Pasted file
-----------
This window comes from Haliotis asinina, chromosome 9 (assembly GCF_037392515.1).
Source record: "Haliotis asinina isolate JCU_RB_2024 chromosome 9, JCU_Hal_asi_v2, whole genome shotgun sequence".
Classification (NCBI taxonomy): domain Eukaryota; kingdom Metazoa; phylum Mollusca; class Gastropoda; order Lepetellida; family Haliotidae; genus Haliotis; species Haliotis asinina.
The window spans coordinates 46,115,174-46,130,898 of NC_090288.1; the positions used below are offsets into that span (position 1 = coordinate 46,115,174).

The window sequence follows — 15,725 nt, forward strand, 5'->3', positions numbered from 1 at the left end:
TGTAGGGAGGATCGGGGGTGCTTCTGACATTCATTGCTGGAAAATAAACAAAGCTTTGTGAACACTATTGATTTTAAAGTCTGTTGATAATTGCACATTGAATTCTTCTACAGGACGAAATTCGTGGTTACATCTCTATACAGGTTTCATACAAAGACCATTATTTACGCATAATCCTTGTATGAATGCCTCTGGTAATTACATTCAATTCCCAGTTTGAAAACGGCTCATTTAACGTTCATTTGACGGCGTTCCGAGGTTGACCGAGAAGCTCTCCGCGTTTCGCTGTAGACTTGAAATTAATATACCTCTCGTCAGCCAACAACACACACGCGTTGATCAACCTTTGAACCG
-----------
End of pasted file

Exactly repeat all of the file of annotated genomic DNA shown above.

This window comes from Haliotis asinina, chromosome 9 (assembly GCF_037392515.1).
Source record: "Haliotis asinina isolate JCU_RB_2024 chromosome 9, JCU_Hal_asi_v2, whole genome shotgun sequence".
Classification (NCBI taxonomy): domain Eukaryota; kingdom Metazoa; phylum Mollusca; class Gastropoda; order Lepetellida; family Haliotidae; genus Haliotis; species Haliotis asinina.
The window spans coordinates 46,115,174-46,130,898 of NC_090288.1; the positions used below are offsets into that span (position 1 = coordinate 46,115,174).

The window sequence follows — 15,725 nt, forward strand, 5'->3', positions numbered from 1 at the left end:
TGTAGGGAGGATCGGGGGTGCTTCTGACATTCATTGCTGGAAAATAAACAAAGCTTTGTGAACACTATTGATTTTAAAGTCTGTTGATAATTGCACATTGAATTCTTCTACAGGACGAAATTCGTGGTTACATCTCTATACAGGTTTCATACAAAGACCATTATTTACGCATAATCCTTGTATGAATGCCTCTGGTAATTACATTCAATTCCCAGTTTGAAAACGGCTCATTTAACGTTCATTTGACGGCGTTCCGAGGTTGACCGAGAAGCTCTCCGCGTTTCGCTGTAGACTTGAAATTAATATACCTCTCGTCAGCCAACAACACACACGCGTTGATCAACCTTTGAACCG